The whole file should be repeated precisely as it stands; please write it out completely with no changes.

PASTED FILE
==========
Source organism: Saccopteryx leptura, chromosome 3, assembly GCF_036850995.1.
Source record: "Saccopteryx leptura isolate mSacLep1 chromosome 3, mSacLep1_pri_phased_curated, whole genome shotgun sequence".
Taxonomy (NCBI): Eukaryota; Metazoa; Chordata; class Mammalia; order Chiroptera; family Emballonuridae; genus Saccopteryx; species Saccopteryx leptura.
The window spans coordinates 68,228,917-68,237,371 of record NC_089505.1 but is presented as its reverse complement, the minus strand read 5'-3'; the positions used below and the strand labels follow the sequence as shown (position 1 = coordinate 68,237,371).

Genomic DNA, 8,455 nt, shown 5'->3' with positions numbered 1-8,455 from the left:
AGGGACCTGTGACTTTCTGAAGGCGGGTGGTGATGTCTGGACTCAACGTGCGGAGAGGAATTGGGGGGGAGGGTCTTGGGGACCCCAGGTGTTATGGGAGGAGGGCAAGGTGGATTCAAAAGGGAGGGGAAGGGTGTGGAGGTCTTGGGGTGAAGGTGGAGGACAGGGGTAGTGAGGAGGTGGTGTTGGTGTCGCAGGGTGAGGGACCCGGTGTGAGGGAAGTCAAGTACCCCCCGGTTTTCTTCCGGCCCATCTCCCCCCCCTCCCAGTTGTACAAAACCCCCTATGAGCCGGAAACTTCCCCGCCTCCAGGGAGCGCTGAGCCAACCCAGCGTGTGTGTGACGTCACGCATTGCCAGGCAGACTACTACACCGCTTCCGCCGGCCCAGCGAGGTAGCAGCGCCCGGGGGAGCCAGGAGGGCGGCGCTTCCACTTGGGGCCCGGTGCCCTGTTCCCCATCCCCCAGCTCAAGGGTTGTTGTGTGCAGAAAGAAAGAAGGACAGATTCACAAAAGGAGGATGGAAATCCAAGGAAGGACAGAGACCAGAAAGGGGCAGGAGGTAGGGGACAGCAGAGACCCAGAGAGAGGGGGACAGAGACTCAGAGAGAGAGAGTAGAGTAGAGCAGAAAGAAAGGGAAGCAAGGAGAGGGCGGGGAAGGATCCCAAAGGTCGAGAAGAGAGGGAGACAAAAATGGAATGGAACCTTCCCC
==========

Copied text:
Source organism: Saccopteryx leptura, chromosome 3, assembly GCF_036850995.1.
Source record: "Saccopteryx leptura isolate mSacLep1 chromosome 3, mSacLep1_pri_phased_curated, whole genome shotgun sequence".
Taxonomy (NCBI): Eukaryota; Metazoa; Chordata; class Mammalia; order Chiroptera; family Emballonuridae; genus Saccopteryx; species Saccopteryx leptura.
The window spans coordinates 68,228,917-68,237,371 of record NC_089505.1 but is presented as its reverse complement, the minus strand read 5'-3'; the positions used below and the strand labels follow the sequence as shown (position 1 = coordinate 68,237,371).

Genomic DNA, 8,455 nt, shown 5'->3' with positions numbered 1-8,455 from the left:
AGGGACCTGTGACTTTCTGAAGGCGGGTGGTGATGTCTGGACTCAACGTGCGGAGAGGAATTGGGGGGGAGGGTCTTGGGGACCCCAGGTGTTATGGGAGGAGGGCAAGGTGGATTCAAAAGGGAGGGGAAGGGTGTGGAGGTCTTGGGGTGAAGGTGGAGGACAGGGGTAGTGAGGAGGTGGTGTTGGTGTCGCAGGGTGAGGGACCCGGTGTGAGGGAAGTCAAGTACCCCCCGGTTTTCTTCCGGCCCATCTCCCCCCCCTCCCAGTTGTACAAAACCCCCTATGAGCCGGAAACTTCCCCGCCTCCAGGGAGCGCTGAGCCAACCCAGCGTGTGTGTGACGTCACGCATTGCCAGGCAGACTACTACACCGCTTCCGCCGGCCCAGCGAGGTAGCAGCGCCCGGGGGAGCCAGGAGGGCGGCGCTTCCACTTGGGGCCCGGTGCCCTGTTCCCCATCCCCCAGCTCAAGGGTTGTTGTGTGCAGAAAGAAAGAAGGACAGATTCACAAAAGGAGGATGGAAATCCAAGGAAGGACAGAGACCAGAAAGGGGCAGGAGGTAGGGGACAGCAGAGACCCAGAGAGAGGGGGACAGAGACTCAGAGAGAGAGAGTAGAGTAGAGCAGAAAGAAAGGGAAGCAAGGAGAGGGCGGGGAAGGATCCCAAAGGTCGAGAAGAGAGGGAGACAAAAATGGAATGGAACCTTCCCC